In searching through my ever-expanding cookbook collection, I was stunned to find no recipes guiding anyone to making the perfect Peanut Butter and Jelly sandwich. I began to wonder if this was something that one was supposed to inherently know. I grew up, of course, on Mussbrot or jelly sandwiches. I was even allowed to drink coffee from the time I gave up the bottle. With plenty of room in my cup for fresh cream and sugar, coffee made the perfect drink for dunking cookies, cake, or jelly bread, but I never remember having a peanut butter and jelly sandwich in my lunch sack. All my sandwiches were made simply with only jam, jelly, or preserves. In fact, I cannot recall a jar of peanut butter ever being in our pantry.
Texans grow 190,000 acres of peanuts, but mostly in the panhandle these days. They used to be grown here — if not for peanuts, for hay. I remember a tenant farmer storing bales of these in our barn. Sandwiched within them were occasionally a few peanuts. These, I dug out. Some, still a bit green, tasted so delicious! Gillespie County, with its sandy soils, was ideal for growing them. We even had a peanut factory located in the huge buildings southeast of the old fairgrounds. My aunt worked there. Here, peanuts were cracked and shelled, and an assortment of conveyors hurried them to large flat screened shakers. Her task among the oscillating belts was to make a final inspection along a well-lighted section. Finally, cleaned and sacked they were ready to be shipped to the Skippy plant in Little Rock, Arkansas.
Peanuts are not nuts at all. They are legumes divided into four kinds. The Virginia, the largest with a distinctive crunch and ideal for snacking. The Spanish, a smaller nut recognized by their red skins and nutty flavor and used for candy. The Runner accounts for 80% of all peanuts grown in the U.S. and is used mostly for peanut butter, and The Valencia which have 3 kernels, a sweet flavor, and are often used to make all-natural peanut butter.
It might be difficult to believe, but there once existed an America without peanut butter and jelly sandwiches. Not just the country—the continent. And that was a very sad state of affairs. Then again, people didn’t know what they were missing. A scant century ago, mortals roamed the earth unaware of the perfect pairing that awaited, a combination that would soon appease the palates of children and haute chefs alike. It took some good old American innovation to form a most perfect union and turn it into a national sandwich obsession. Surprisingly, peanut butter was a recent creation. Here’s how it all came to be:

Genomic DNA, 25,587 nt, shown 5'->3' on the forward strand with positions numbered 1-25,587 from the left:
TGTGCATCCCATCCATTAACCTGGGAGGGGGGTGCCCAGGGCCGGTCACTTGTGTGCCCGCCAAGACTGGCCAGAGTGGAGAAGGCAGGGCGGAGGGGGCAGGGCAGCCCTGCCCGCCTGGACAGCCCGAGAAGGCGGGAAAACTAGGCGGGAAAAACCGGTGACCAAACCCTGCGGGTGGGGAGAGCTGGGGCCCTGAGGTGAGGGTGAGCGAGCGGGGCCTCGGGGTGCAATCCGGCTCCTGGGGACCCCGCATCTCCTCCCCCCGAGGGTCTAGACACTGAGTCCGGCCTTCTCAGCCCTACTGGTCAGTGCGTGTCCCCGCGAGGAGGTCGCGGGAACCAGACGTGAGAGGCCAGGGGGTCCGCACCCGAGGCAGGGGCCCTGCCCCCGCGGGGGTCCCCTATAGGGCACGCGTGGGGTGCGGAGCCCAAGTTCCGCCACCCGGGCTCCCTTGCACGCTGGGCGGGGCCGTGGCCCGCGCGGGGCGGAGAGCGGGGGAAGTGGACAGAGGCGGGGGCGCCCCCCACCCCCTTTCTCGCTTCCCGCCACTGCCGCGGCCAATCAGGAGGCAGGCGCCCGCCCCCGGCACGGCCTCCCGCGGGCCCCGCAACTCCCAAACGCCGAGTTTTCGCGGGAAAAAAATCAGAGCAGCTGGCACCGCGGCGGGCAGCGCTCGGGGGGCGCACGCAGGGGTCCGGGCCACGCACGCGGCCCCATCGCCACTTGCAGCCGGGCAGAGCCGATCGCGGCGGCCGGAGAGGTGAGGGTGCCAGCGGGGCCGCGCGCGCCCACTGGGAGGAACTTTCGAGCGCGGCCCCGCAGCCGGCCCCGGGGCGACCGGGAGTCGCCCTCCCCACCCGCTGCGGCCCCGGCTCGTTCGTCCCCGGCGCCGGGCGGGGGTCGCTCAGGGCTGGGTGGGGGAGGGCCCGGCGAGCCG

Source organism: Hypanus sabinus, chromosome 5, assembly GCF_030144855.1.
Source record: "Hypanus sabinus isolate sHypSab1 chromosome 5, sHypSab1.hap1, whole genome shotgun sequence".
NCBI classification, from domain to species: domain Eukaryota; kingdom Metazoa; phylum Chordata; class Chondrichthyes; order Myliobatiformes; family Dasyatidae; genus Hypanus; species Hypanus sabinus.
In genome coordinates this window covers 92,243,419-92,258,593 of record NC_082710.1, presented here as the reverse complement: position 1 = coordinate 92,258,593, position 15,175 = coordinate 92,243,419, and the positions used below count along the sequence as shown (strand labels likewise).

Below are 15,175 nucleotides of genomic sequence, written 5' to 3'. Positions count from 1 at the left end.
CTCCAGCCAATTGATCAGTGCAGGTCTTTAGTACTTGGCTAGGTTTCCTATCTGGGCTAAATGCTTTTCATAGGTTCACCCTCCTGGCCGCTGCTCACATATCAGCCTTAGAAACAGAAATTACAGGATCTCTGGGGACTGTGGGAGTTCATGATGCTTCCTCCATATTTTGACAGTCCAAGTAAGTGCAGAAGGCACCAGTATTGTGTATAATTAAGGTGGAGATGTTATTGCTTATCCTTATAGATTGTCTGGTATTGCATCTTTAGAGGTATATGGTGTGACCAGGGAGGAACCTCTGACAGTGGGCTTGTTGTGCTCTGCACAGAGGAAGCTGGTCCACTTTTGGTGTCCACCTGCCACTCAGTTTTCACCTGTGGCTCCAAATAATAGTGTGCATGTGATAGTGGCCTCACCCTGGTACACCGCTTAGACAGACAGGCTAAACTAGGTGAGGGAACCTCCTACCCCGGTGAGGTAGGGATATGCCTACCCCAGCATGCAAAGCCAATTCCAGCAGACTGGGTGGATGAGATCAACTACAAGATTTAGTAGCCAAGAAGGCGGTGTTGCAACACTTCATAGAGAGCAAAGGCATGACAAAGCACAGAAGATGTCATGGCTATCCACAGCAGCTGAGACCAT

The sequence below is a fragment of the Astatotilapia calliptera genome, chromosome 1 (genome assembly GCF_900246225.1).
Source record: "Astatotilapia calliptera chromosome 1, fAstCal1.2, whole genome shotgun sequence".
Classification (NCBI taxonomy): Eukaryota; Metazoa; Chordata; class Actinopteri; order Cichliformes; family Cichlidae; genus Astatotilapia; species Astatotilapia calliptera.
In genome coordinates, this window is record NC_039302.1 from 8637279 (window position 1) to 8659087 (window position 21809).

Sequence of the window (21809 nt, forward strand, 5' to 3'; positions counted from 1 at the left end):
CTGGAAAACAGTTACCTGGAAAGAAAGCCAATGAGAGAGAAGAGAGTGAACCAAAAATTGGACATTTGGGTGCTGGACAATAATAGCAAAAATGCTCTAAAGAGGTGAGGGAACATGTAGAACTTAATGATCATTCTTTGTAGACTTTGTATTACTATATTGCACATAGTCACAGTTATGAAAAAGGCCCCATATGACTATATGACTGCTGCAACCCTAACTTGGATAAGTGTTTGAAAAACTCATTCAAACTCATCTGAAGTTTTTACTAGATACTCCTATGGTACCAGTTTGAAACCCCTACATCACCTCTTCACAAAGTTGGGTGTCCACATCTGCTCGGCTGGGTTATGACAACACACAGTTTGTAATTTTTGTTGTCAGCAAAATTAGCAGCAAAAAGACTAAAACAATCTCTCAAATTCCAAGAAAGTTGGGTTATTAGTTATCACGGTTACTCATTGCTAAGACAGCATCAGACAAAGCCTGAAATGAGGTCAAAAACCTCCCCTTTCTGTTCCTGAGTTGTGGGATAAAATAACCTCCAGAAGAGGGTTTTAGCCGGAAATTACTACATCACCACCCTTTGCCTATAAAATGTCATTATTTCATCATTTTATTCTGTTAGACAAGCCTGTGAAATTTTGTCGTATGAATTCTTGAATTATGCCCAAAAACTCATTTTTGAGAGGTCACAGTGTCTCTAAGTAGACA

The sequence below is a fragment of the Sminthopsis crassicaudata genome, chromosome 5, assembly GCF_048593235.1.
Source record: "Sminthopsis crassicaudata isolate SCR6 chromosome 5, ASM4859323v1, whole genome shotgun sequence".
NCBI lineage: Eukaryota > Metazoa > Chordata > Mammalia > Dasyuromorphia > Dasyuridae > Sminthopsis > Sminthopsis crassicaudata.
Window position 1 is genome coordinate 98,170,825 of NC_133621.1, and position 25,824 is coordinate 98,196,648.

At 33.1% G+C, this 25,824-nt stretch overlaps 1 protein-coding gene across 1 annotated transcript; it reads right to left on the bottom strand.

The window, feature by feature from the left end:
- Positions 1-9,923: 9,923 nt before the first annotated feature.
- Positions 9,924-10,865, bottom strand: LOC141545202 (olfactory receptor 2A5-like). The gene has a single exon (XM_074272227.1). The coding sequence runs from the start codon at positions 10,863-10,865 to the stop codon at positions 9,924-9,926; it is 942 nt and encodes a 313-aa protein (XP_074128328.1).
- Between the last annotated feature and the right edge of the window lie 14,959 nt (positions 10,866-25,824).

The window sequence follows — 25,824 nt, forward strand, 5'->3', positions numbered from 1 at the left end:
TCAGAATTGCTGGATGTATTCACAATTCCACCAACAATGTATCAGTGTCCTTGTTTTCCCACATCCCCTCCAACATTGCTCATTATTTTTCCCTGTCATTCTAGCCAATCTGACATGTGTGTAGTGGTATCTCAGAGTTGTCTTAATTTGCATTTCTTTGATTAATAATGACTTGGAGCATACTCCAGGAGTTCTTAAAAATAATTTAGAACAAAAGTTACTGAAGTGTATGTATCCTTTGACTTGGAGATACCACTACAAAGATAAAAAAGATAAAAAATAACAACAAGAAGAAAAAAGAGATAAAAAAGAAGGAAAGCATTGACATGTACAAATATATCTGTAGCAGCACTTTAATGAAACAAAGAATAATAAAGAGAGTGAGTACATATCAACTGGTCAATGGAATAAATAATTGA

According to Peanuts: The Illustrious History of the Goober Pea, by Andrew F. Smith, Peanut Butter Sandwich recipes “burst onto the culinary scene” with articles in women’s magazines. In May 1896, Good Housekeeping, a magazine meant to assist women in being better housewives, published a new recipe urging homemakers to use a meat grinder to make peanut butter and spread the results on bread – ideally bolstered with mayonnaise or Worcestershire sauce or even spiced with cayenne or paprika. The following month, the culinary magazine, Table Talk, published a “Peanut Butter Sandwich” recipe. A revolution of sorts was beginning. Another recipe appeared in the Boston Cooking School Magazine in 1901; it called for “three very thin layers of bread and two of filling, one of peanut paste”, and a jelly for the other. It is the original recipe for a peanut butter and jelly sandwich.
Ground nut butters and pastes were already found in cuisines the world over, but John Harvey Kellogg of Battle Creek, Michigan, began touting pulverized peanuts as a health food. Its popularity spread among the American upper crust, and by 1897, Kellogg had formed the Sanitas Nut Food Company, which sold a foodstuff called Peanut Butter. It was originally promoted as a substitute for butter, cream, and meat, as well as a soup, cereal and beverage component, and a vegetable dressing – apparently it covered all the bases.
In the early 1900s, the Peanut Butter and Jelly Sandwich, once thought intended for a wealthier set, was adopted down through the class structure as the price of peanut butter dropped, making it more affordable to more people. It became even more popular with the advent of sliced bread in the 1920s, which allowed children to make their own sandwiches easily. Surely bread had existed since time immemorial and across boundaries intercontinental — and ground-up nuts and cooked-down, sugared preserves as well, but no one had thought of combining it all together before then. Then, during WWII, both peanut butter and jelly was part of every U.S. soldiers’ military ration list. The Army also bought up Welch’s entire run of Grapelade, (grape jelly) to go with it. Nutrient-dense peanut butter and bread were part of the standard rations, and when the boys returned home, they brought back their newly acquired taste for the combination of Peanut Butter and Jelly, and it became a national obsession. The peanut lobby wasted no time in spreading itself around. Demand for the combination went through the roof.
Here is a recipe that I uncovered, it even includes butter:
12 slices of bread
2 tbsp. of your favorite jam or jelly (Fischer & Wieser we hope)
½ cup peanut butter
Spread half the bread slices with butter
Cover with jam or jelly
Spread the remaining halves with peanut butter.
Top with peanut butter covered bread.